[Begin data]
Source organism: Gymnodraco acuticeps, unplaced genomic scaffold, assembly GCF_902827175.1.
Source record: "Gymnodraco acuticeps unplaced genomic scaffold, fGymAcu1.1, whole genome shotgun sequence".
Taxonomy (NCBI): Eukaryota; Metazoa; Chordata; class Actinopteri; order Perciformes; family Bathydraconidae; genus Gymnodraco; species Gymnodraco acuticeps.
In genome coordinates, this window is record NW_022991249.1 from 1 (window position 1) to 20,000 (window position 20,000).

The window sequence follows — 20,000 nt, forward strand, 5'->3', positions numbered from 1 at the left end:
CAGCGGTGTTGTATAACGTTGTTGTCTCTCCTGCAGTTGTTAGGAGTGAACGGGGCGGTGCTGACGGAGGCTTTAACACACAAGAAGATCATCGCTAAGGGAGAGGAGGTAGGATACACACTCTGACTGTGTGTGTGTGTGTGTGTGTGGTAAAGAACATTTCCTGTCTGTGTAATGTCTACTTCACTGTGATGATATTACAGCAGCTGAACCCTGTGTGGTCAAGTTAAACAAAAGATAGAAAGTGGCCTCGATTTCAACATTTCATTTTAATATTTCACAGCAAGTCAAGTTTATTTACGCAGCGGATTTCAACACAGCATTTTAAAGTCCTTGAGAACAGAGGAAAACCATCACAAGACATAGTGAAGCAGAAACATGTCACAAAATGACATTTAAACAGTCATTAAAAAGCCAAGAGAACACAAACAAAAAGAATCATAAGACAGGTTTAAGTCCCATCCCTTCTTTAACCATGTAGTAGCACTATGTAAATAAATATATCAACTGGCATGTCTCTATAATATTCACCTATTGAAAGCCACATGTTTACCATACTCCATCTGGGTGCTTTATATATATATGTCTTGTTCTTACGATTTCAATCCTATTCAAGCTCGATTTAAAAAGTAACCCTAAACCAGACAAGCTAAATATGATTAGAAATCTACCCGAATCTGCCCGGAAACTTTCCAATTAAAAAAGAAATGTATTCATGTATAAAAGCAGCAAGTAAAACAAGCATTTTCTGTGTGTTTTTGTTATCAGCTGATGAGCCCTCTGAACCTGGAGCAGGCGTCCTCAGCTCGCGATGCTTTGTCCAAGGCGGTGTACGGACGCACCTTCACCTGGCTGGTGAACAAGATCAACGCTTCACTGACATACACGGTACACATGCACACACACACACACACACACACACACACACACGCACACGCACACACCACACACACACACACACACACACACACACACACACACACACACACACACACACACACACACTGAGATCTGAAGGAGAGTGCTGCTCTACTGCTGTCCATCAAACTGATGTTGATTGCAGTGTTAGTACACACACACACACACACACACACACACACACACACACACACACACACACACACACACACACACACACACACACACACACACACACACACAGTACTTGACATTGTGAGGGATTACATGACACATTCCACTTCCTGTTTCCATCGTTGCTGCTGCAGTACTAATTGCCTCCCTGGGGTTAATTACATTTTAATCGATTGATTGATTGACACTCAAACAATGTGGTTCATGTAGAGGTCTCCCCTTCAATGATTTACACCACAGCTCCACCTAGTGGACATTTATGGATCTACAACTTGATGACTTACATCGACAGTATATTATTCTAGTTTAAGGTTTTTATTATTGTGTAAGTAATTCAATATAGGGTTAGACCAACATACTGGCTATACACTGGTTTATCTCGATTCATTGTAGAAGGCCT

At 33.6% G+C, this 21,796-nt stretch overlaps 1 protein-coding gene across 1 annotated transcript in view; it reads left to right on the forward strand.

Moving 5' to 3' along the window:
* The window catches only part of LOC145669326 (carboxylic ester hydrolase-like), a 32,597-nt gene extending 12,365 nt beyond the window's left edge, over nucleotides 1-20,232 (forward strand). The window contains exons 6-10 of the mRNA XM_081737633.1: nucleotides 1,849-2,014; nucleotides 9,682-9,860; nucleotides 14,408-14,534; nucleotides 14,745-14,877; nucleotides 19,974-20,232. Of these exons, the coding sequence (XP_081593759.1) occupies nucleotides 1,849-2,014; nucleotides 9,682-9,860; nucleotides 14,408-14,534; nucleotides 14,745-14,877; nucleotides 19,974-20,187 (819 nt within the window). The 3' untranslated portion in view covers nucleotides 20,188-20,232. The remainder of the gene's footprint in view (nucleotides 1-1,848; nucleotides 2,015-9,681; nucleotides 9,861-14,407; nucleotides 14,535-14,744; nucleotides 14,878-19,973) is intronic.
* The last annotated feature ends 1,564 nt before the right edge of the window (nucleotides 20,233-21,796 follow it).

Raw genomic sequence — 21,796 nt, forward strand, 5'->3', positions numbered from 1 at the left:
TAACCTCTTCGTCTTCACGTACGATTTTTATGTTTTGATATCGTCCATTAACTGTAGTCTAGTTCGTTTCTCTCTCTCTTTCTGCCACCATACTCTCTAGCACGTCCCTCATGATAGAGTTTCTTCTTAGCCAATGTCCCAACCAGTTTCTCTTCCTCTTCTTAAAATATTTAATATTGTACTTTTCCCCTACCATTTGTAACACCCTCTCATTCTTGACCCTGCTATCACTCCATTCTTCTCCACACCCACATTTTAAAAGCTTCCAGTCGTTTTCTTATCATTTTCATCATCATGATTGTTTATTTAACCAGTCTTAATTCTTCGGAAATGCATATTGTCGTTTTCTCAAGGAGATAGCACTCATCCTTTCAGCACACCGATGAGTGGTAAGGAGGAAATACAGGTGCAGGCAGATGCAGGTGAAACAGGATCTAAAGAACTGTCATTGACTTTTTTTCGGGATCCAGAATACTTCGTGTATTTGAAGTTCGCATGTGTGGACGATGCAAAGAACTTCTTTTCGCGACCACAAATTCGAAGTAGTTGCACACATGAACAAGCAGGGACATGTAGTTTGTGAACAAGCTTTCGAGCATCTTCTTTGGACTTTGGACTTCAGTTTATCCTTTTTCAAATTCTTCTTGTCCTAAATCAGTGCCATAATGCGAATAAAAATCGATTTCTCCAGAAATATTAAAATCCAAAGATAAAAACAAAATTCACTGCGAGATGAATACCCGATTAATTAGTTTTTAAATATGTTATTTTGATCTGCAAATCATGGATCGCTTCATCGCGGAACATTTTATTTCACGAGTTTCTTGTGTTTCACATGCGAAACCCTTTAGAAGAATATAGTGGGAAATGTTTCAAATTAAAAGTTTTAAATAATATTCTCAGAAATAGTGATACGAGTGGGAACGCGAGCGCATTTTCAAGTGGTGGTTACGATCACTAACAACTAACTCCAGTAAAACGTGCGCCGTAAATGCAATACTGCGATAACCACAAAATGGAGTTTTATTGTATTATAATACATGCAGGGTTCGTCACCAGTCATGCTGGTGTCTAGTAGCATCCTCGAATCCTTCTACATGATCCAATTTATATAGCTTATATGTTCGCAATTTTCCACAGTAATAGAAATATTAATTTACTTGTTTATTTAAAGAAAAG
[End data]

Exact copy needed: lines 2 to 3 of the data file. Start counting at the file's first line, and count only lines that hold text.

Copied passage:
Source record: "Gymnodraco acuticeps unplaced genomic scaffold, fGymAcu1.1, whole genome shotgun sequence".
Taxonomy (NCBI): Eukaryota; Metazoa; Chordata; class Actinopteri; order Perciformes; family Bathydraconidae; genus Gymnodraco; species Gymnodraco acuticeps.